The colours are bright, clear and very accurate. Though the film is long there is not a hint of compression or artefacts to be found. It is a peerless transfer.
There are subtitles in English for the hearing-impaired which give a good account of on-screen action.
The Tree of Life carries a single soundtrack being a DTS HD Master audio 5.1 surround track.
The exceptional visual quality of the film is matched by the sonic transfer. That is with two minor caveats below. The film has very little dialogue however it is heavy with music, particularly classical music. The soundtrack is simply ravishing in its quality and choice of music. All eras are covered from Bach and Couperin from the Baroque Era, Brahms and Berlioz of the Romantic Era as well as modern composers like John Taverner and Zbigniew Priesner. The music is unsurprisingly full of religious overtones and the use of the Berlioz' Requiem in the final moments is powerful and sublime. It is almost an afterthought to mention that the film has its own dedicated score from Alexandre Desplat which contains numerous strong and moving themes.
The surround work in the film is sublime and beautiful. The choral work is spread across the channels. So too are the sounds of nature - the crashing waves, the gentle breeze and the noises of the environment.
The caveats? Dialogue plays an unusual role in the film; in voice-over it is often hushed and whispered, in conversation it is often mumbled and can be difficult to understand. Whether this harms the movie is difficult to tell because much of the dialogue is not really essential to understanding or enjoyment of the film.
The other problem may be simply a matter of settings. The subwoofer is used frequently in the film. In fact, the bass rumble is so deep in some sequences that it caused vibration throughout my theatre room. Although this is often an attraction in big budget blockbusters in this film it did tend to draw attention to itself.
|Surround Channel Use|
There is only one extra included with this Blu-ray however it is a fairly interesting. Terence Malick is well-known as a recluse and will never be interviewed for his films or provide an audio commentary. Therefore he is nowhere to be seen in the making of featurette. Instead it is left to directors Christopher Nolan and David Fincher to explain what Malick has meant to them over the years. The featurette gathers in key cast (with the exception of Sean Penn) to talk about working with Malick and the filming process. It is perhaps no surprise that Malick approached his producers with copious notes and some photographs rather than a traditional script. The production process sounds all the world as if the director and his cinematographic crew simply gave the actors some basic ideas and then followed them as the story took shape.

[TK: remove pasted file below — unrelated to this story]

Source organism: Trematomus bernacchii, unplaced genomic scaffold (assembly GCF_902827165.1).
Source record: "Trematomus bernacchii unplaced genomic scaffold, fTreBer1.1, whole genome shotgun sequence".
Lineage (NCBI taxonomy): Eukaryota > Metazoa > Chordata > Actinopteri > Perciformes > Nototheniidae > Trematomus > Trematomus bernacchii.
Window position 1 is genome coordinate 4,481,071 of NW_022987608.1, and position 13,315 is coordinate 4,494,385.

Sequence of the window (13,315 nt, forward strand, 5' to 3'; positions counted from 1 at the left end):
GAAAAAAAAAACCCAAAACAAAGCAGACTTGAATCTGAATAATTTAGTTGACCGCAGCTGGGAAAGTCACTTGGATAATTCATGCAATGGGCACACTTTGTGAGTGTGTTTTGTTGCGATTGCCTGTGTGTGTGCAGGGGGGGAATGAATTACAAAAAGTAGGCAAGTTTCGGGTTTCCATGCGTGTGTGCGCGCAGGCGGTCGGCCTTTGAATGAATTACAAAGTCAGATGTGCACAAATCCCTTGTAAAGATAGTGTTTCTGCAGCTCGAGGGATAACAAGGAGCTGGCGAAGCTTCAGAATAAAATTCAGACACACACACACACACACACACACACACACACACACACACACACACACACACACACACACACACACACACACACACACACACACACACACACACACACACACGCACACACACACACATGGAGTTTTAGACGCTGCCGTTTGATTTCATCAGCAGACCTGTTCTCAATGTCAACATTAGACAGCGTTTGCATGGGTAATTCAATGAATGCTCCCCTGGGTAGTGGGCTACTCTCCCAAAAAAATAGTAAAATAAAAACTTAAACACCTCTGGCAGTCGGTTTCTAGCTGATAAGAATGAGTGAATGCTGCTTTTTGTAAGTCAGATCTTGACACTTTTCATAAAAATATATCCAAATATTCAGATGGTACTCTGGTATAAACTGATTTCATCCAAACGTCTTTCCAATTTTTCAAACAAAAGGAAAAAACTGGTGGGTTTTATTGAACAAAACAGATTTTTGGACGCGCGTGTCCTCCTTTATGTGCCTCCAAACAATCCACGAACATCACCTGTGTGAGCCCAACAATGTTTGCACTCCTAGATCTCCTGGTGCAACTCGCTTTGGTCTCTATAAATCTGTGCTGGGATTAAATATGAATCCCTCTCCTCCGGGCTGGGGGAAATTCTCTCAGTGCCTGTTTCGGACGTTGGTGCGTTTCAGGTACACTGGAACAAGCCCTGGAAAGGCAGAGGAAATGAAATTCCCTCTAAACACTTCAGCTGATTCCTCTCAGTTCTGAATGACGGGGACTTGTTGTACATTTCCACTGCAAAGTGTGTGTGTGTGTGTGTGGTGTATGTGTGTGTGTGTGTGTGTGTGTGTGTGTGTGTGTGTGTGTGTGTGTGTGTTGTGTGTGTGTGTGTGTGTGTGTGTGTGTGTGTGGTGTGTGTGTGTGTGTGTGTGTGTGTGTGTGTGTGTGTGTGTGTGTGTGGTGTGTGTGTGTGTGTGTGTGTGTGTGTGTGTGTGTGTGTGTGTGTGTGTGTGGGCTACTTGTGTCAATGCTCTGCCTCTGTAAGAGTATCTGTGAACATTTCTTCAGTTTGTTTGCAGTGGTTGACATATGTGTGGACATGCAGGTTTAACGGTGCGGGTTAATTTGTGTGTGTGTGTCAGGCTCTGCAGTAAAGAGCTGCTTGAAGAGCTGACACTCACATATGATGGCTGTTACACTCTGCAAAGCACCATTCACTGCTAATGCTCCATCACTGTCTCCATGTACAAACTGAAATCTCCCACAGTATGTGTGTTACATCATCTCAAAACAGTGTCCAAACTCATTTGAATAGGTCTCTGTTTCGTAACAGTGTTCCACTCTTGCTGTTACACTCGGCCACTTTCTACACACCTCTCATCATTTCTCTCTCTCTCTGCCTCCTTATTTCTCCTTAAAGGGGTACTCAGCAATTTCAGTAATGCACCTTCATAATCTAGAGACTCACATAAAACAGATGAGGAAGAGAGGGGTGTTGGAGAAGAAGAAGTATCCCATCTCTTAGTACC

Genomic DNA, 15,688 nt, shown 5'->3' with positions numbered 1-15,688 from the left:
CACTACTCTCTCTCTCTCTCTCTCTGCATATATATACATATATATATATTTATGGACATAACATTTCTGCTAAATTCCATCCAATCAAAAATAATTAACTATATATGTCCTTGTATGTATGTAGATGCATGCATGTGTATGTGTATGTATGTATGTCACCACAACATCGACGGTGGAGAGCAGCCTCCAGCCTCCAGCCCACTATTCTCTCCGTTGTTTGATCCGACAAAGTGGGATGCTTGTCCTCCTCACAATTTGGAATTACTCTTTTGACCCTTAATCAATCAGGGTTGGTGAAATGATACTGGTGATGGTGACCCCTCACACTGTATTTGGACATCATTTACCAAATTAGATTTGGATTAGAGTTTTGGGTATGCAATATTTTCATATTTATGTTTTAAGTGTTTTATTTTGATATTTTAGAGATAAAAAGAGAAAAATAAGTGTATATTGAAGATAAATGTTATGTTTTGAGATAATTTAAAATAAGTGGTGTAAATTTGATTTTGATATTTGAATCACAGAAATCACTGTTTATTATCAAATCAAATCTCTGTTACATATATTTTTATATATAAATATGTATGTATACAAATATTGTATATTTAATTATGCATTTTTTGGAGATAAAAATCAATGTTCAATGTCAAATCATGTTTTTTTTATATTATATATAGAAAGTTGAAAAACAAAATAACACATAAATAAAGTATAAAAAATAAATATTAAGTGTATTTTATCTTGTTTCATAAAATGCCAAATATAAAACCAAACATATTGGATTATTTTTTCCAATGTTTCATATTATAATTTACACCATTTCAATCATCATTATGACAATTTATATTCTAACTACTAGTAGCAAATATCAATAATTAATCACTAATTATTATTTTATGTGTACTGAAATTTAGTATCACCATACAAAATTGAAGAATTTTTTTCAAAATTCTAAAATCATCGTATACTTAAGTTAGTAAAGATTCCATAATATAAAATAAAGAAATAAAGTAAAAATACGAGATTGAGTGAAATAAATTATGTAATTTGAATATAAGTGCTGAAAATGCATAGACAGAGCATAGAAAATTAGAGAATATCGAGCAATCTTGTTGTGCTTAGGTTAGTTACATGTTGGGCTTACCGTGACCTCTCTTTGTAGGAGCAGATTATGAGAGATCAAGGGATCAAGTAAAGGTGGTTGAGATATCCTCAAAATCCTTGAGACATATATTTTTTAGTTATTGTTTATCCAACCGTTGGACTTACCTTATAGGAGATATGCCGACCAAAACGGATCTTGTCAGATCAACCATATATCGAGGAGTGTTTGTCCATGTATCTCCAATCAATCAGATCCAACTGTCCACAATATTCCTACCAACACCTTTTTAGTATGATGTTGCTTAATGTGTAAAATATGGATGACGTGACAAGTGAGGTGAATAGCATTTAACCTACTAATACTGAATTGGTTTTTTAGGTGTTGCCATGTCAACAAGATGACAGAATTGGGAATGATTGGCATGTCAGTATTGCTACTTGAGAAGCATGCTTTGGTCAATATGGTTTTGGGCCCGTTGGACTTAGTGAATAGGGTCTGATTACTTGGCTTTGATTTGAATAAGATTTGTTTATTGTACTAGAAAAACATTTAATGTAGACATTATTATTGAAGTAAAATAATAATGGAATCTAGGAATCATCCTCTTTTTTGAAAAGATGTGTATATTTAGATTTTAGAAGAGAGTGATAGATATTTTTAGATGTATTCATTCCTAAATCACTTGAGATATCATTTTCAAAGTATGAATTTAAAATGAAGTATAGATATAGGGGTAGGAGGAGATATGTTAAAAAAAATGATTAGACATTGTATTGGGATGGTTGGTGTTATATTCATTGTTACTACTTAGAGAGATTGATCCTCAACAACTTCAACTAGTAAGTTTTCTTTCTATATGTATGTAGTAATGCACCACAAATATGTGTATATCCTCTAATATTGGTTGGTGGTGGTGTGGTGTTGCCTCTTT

An interesting, fairly lengthy making of featurette.
NOTE: To view non-R4 releases, your equipment needs to be multi-zone compatible and usually also NTSC compatible.
A reader has pointed out that the Region A version has a 7.1 surround track. Given that this audio track is close to perfection it is difficult to imagine that it could be improved. But for those with 7.1 capacity they may want to pick up the overseas version. Not sure if it is Region Locked though ...
There is no doubt that The Tree of Life will continue to divide audiences. Devotees will see it as one of the most profound considerations of the eternal questions whereas others will see it as a pretentious mess. I fall into the former camp despite a lack of traditional faith.
The Blu-ray is reference quality and profoundly beautiful both in sound and vision terms. The extra is an interesting insight into the making of the film.
|DVD||Cambridge 650BD (All Regions), using HDMI output|
|Display||Sony VPL-VW80 Projector on 110" Screen. Calibrated with Video Essentials. This display device is 16x9 capable. This display device has a maximum native resolution of 1080p.|
|Audio Decoder||Built in to amplifier/receiver. Calibrated with Ultimate DVD Platinum.|
|Amplification||Pioneer SC-LX 81 7.1|
|Speakers||Aaron ATS-5 7.1|